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Not All is Fair in Love and War Hot

Carrie Cleaveland
Written by Carrie Cleaveland     May 17, 2007    
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Not All is Fair in Love and War

Photos: Chicago Shakespeare Theater

  • Troilus & Cressida
  • by William Shakespeare
  • Chicago Shakespeare Theater
  • April 13 - June 24, 2007
Acting 4
Costumes 5
Sets 5
Overall 4

I guarantee that Shakespeare never imagined a performance like this. With a haunting, tragic melody tinkling over the theater's speaker system, the pale, helmeted spirits of Greece and Troy's fallen sons slowly make their way downstage under billowing, transparent chiffon. Troilus and Cressida ends the same way, with fallen heroes reminding us of the consequences of the actions, and of our inevitable mortality. It is powerful; it put the play in perspective. However clever Pandarus (Stephen Ouimette) or hilarious Thersites (Ross Lehman) might be, the play is set during year eight of the Trojan war. Jokes and love can only last so long in such times.

Troilus and Cressida, which opened on Shakespeare's 443rd birthday and runs through June 24, 2007 at Chicago's Shakespeare Theater, is the Bard's take on Homer's Iliad, as told from the perspective of two young and, yes, star-crossed, lovers in Troy. It’s obvious Artistic Director and theater founder Barbara Gaines is inspired in her portrayal of the characters by Alessandro Baricco's An Iliad, published in 2006 by Knopf. Like Shakespeare, Baricco humanizes the epic battle through intense character focus. Baricco's novel gives a first-person account from every major player in the Trojan War. Having the read the book myself, I'm thrilled Gaines used Baricco's perspective in helping shape and define her own.

The most brilliant parts of the play come by means of Troilus (Kevin O'Donnell), Pandarus, and Thersites. O'Donnel lights up the stage whenever he was on it, and moved seamlessly from lovesick boy to grief-stricken lover to violent warrior to somber hero. Thersites, like most of Shakespeare's comic foils, steals the show, but I never once thought I was watching actor Ross Lehman, only the character himself.

I had a hard time reconciling the Cressida of Act 1 with the Cressida of Act 2. For the first half of the play, the actress didn’t thrill me. She seems a little over the top, almost overselling the role. So imagine my surprise when intermission ends and the second act opens to a whole new Cressida. Chaon Cross can sell grief. She completely embraces her character, reaching levels of deep, raw emotion that I've rarely seen onstage.

Achilles, played by Bruce A. Young, is also an ineffective character, though for different reasons and without a second act reprieve. I've studied the Trojan War extensively, and I've read a number of takes on Homer's epic. I've formed opinions about his characters, who they are, and what they would do. Achilles is epic, larger-than-life, and Young's portrayal is almost wussy. Sure, he bellows and swaggers at the appropriate times, but it takes more than the motions to recreate the greatest, most fearsome warrior the world has ever known.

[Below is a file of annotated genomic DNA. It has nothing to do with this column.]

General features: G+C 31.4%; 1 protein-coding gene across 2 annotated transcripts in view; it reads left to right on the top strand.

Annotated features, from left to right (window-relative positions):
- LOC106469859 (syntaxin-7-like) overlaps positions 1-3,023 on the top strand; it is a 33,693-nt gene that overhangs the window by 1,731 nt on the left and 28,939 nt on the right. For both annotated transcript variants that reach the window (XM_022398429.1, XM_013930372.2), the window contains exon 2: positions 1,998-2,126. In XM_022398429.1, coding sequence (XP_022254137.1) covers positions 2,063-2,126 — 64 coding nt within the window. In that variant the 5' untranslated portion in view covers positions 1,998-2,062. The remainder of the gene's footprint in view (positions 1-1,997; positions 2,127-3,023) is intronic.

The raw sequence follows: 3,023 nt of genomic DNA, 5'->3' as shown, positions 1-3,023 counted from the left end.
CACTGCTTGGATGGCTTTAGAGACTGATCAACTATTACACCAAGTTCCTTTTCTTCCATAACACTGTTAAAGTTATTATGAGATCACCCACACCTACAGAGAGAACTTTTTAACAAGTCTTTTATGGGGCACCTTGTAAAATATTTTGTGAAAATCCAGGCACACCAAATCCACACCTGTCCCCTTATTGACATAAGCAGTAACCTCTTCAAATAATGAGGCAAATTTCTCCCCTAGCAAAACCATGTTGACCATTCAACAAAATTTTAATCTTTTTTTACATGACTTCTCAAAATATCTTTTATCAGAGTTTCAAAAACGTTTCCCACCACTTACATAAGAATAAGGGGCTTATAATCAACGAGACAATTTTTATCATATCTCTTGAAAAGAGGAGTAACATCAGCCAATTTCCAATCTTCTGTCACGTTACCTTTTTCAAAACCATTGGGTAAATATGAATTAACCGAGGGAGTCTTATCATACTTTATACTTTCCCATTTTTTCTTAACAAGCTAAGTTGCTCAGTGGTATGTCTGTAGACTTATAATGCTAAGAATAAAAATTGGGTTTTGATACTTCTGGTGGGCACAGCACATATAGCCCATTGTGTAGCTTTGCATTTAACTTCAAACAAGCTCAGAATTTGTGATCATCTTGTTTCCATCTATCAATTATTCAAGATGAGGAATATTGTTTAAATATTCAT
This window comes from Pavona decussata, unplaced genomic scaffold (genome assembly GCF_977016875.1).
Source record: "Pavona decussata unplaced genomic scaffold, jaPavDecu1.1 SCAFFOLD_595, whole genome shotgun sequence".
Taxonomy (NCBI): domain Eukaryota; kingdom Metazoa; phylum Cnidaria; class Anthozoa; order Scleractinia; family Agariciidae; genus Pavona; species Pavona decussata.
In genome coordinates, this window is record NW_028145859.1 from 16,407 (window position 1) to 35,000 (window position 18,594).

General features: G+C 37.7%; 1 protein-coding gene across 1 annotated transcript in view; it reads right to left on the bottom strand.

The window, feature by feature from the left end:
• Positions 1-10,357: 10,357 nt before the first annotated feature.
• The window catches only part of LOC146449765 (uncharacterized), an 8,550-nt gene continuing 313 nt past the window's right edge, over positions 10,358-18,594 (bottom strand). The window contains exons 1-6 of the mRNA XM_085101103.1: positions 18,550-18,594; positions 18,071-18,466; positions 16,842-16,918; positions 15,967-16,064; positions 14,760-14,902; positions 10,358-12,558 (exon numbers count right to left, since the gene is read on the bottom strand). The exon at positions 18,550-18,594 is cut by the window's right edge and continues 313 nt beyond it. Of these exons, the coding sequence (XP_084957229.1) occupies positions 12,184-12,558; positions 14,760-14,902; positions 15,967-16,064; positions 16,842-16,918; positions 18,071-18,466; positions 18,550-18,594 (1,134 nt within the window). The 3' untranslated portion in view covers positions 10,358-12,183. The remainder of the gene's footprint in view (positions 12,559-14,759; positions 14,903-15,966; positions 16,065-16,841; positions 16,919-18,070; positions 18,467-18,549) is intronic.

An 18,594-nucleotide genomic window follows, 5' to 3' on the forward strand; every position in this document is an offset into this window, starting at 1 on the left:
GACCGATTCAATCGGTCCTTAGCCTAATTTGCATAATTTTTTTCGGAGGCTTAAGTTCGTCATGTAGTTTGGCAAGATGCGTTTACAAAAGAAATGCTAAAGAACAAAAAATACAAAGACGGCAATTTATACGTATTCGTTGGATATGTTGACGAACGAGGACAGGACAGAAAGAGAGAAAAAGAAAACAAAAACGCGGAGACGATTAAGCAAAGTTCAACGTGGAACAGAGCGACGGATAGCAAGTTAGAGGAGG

Underused is Lacy Coil, who portrays the unheeded psychic Cassandra. The part is small, and Coil is onstage far too infrequently, but every time she runs shrieking into the spotlight she commands the theater. She is equal parts angry, fearful, insane, and tragic, and she blends these traits perfectly into a performance that is effortless and natural, when it could easily have been over-the-top.

The 32-member cast could easily have been chaos to maneuver, particularly during the play's final scenes of fierce battle. The movement onstage, however, is nothing short of spectacular. Gaines does a marvelous job with coordinating the actors onto and off the stage so that the audience feels the hectic frenzy of battle without getting lost in the action or wondering whom to watch.

The sets are simple, but with such a large cast, more pieces would only clutter the stage they so impressively keep from confusion. The costumes, similarly, do an excellent job of making obvious who is with what army, with Trojans in brighter, more urban garb, and the Greeks in more ragged, earthy colors (they were living in tents on a beach, after all). Even if you can’t keep track of which minor character is which, at least you can tell which side they are on. This is really is helpful during the battle scenes when characters move on and off stage in a hurry.

Final verdict: The play is good but not great; I had delicious meal, but I wasn't left feeling full.

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